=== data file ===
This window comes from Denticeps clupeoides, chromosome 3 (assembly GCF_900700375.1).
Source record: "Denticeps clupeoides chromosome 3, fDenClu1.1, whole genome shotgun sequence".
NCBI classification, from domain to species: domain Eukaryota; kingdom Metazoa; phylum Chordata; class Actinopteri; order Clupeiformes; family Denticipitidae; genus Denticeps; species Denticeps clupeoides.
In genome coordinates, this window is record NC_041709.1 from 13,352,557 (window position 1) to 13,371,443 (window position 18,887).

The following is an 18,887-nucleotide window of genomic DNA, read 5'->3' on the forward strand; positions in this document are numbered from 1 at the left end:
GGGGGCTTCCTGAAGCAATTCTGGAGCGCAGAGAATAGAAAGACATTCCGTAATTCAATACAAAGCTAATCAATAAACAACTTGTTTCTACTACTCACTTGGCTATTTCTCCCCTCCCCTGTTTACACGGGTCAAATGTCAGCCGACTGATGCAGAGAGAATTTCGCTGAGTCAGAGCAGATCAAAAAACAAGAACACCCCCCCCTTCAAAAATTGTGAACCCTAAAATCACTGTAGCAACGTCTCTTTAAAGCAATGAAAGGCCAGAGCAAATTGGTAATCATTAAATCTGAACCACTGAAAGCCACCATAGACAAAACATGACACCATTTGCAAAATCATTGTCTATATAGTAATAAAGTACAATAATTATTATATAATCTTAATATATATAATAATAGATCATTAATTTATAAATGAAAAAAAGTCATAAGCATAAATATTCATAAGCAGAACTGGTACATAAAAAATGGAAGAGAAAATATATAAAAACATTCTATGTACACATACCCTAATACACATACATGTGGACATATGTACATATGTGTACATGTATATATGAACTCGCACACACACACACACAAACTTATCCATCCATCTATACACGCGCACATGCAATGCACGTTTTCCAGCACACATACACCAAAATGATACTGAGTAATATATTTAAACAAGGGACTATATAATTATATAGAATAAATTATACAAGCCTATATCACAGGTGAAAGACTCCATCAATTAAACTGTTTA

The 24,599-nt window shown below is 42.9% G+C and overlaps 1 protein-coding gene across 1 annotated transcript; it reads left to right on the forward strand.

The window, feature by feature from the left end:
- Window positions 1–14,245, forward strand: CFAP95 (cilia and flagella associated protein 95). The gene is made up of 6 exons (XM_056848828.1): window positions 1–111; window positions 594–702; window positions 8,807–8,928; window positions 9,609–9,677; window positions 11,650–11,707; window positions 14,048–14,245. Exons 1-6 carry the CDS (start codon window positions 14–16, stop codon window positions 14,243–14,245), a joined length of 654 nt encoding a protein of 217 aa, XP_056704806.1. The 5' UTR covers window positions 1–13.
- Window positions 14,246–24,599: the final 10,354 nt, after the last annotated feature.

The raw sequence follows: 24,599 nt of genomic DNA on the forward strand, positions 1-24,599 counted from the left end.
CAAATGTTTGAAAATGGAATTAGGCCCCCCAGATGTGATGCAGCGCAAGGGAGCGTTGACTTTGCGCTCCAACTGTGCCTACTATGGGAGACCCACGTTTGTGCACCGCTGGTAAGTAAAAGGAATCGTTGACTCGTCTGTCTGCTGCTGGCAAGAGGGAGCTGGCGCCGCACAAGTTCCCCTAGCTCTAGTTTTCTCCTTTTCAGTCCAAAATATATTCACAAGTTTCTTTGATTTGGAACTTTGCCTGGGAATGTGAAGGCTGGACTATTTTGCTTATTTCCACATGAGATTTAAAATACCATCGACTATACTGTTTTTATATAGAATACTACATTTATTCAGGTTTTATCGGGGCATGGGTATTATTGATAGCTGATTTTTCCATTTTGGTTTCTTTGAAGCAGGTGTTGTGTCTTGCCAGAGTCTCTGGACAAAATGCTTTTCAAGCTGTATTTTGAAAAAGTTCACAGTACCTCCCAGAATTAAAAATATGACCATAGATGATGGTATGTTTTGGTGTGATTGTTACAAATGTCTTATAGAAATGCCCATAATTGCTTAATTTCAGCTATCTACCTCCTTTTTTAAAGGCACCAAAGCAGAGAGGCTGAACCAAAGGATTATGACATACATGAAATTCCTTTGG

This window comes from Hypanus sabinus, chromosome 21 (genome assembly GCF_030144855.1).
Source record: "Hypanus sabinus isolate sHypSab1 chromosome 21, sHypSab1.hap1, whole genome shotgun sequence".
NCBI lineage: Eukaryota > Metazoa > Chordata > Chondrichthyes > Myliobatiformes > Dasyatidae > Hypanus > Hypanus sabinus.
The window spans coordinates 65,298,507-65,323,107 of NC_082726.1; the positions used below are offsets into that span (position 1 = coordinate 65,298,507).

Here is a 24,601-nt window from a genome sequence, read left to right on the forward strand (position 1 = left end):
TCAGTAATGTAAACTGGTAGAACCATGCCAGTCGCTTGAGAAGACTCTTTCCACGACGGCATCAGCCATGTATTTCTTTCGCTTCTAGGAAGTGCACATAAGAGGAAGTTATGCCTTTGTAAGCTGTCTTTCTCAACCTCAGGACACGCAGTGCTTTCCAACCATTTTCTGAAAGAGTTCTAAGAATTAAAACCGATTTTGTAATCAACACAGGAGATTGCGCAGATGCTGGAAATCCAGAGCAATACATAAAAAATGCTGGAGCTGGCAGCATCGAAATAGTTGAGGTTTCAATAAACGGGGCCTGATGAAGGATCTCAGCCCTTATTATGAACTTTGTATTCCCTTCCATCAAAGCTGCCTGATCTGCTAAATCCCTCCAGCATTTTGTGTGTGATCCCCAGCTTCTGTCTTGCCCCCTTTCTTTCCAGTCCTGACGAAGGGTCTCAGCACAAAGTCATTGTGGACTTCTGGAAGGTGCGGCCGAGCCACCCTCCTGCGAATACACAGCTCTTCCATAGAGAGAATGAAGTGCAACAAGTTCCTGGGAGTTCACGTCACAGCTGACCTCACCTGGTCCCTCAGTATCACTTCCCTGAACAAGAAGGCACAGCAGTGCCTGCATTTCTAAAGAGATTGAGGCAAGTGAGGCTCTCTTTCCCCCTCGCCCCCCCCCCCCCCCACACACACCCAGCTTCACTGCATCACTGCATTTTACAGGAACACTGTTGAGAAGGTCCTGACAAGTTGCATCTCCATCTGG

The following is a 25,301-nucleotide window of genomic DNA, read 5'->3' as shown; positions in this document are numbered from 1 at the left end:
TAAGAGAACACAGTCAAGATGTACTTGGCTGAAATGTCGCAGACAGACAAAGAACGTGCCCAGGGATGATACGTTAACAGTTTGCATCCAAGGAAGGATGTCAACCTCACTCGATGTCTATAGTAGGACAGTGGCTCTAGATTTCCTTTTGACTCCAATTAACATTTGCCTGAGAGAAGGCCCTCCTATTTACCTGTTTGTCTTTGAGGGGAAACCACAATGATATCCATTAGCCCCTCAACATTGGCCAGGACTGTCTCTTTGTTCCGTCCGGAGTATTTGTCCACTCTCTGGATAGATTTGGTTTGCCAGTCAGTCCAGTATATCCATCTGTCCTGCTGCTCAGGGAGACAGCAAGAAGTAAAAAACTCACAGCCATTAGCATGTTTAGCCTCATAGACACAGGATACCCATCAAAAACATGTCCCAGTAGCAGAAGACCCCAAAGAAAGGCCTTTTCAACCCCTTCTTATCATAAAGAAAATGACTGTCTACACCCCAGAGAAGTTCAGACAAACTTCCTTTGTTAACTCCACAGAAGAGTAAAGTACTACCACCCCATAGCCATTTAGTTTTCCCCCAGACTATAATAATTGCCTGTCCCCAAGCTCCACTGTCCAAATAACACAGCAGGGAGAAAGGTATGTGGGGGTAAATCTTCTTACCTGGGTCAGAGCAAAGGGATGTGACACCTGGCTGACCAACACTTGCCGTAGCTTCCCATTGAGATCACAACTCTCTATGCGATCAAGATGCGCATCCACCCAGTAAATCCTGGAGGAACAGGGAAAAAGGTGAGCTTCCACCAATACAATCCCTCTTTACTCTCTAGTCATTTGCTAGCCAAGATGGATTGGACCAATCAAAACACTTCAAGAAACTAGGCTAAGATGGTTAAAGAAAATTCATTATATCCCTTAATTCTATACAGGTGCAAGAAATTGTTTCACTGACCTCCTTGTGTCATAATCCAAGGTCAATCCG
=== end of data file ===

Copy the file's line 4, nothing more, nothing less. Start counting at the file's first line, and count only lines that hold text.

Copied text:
In genome coordinates, this window is record NC_041709.1 from 13,352,557 (window position 1) to 13,371,443 (window position 18,887).